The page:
Financial Integration, Specialization, and Systemic Risk
Frankfurt School of Finance & Management
H. P. Gruner
University of Mannheim - Department of Economics; Institute for the Study of Labor (IZA); Centre for Economic Policy Research (CEPR)
European Central Bank (ECB); Centre for Economic Policy Research (CEPR) - International Macroeconomics
CEPR Discussion Paper No. DP8854
This paper studies the implications of cross-border financial integration for financial stability when banks' loan portfolios adjust endogenously. Banks can be subject to sectoral and aggregate domestic shocks. After integration they can share these risks in a complete interbank market. When banks have a comparative advantage in providing credit to certain industries, financial integration may induce banks to specialize in lending. An enhanced concentration in lending does not necessarily increase risk, because a well-functioning interbank market allows to achieve the necessary diversification. This greater need for risk sharing, though, increases the risk of cross-border contagion and the likelihood of widespread banking crises. However, even though integration increases the risk of contagion it improves welfare if it permits banks to realize specialization benefits.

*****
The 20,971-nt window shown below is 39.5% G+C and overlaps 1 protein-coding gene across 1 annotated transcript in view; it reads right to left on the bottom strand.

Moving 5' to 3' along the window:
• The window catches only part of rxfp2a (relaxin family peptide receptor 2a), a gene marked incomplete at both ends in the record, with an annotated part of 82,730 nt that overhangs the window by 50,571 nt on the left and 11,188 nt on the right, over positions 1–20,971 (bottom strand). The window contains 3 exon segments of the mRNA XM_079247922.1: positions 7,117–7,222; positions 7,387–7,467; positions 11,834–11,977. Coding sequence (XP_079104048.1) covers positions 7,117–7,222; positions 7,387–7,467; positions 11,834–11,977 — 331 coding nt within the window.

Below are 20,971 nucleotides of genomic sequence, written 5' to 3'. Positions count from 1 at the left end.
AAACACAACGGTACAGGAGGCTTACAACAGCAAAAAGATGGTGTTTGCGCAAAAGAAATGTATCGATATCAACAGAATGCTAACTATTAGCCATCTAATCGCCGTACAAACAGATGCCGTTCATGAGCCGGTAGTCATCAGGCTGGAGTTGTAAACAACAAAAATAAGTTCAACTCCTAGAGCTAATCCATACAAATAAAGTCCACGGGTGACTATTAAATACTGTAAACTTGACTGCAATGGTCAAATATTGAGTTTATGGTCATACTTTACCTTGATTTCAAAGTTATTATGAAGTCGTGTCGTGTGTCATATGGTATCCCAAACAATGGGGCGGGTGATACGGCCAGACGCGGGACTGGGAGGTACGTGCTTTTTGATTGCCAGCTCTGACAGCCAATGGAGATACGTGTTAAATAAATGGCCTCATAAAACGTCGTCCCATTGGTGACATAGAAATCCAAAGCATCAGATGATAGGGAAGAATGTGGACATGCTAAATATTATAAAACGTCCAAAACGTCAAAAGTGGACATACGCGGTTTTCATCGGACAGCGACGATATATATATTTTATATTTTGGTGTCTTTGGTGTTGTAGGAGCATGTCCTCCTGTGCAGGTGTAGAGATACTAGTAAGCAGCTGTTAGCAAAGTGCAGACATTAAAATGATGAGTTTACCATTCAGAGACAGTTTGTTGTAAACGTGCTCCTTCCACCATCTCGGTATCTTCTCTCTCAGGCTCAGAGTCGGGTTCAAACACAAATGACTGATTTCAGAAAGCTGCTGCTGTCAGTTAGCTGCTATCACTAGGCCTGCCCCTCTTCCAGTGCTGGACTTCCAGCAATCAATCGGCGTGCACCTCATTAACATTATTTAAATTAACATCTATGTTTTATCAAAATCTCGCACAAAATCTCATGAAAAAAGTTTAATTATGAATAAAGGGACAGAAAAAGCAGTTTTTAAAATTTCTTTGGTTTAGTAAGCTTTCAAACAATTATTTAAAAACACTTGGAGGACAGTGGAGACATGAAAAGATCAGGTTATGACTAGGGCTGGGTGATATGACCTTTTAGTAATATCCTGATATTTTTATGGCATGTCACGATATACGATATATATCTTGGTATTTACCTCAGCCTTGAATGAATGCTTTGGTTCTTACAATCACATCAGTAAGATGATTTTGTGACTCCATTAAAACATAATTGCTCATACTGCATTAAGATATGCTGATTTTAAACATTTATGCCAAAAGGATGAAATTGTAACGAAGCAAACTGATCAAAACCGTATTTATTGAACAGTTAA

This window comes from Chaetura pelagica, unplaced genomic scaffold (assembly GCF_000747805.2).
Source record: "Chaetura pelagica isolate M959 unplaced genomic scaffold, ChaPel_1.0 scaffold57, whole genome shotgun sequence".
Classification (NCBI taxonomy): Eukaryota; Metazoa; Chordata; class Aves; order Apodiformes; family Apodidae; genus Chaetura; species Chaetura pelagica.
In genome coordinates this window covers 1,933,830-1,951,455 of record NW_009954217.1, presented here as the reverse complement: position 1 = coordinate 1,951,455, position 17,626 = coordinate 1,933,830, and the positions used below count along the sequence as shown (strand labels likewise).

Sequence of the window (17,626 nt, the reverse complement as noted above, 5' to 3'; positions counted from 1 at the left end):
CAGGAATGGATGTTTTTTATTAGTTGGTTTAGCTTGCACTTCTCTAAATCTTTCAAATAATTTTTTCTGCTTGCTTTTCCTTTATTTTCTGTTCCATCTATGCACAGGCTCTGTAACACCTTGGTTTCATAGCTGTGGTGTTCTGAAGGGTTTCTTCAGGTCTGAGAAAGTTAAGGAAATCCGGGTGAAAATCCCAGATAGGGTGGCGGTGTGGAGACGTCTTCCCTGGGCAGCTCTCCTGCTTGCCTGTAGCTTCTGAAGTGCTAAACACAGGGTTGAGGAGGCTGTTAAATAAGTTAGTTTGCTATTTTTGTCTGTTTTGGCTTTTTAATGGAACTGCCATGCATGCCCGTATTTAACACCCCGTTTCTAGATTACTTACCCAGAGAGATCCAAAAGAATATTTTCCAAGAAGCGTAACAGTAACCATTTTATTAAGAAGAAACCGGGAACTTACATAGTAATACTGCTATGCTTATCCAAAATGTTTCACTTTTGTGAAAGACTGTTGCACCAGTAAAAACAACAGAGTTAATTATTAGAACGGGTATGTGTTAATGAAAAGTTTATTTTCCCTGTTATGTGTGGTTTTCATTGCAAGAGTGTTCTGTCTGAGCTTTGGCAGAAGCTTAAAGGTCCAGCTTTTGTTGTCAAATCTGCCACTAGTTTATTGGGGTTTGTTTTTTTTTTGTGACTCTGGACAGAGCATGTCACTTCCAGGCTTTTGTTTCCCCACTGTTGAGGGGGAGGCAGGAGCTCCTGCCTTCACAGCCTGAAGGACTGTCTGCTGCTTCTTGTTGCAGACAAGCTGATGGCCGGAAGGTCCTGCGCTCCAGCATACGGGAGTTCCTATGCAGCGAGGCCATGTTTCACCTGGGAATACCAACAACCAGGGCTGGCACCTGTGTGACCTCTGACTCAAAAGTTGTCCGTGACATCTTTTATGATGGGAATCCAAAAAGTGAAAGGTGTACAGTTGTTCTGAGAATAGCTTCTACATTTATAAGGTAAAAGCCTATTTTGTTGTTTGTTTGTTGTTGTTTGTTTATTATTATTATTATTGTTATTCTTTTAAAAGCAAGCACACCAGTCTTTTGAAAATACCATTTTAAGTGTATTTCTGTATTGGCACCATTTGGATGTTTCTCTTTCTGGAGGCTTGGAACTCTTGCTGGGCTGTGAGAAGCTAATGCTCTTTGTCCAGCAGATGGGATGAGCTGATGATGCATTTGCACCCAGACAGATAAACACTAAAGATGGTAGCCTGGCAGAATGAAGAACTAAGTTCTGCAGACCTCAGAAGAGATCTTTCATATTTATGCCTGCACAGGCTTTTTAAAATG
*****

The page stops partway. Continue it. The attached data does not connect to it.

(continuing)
Number of Pages in PDF File: 47
Keywords: financial contagion, Financial integration, interbank market, risk sharing, specialization
JEL Classification: D61, E44, G21working papers series
Date posted: March 1, 2012
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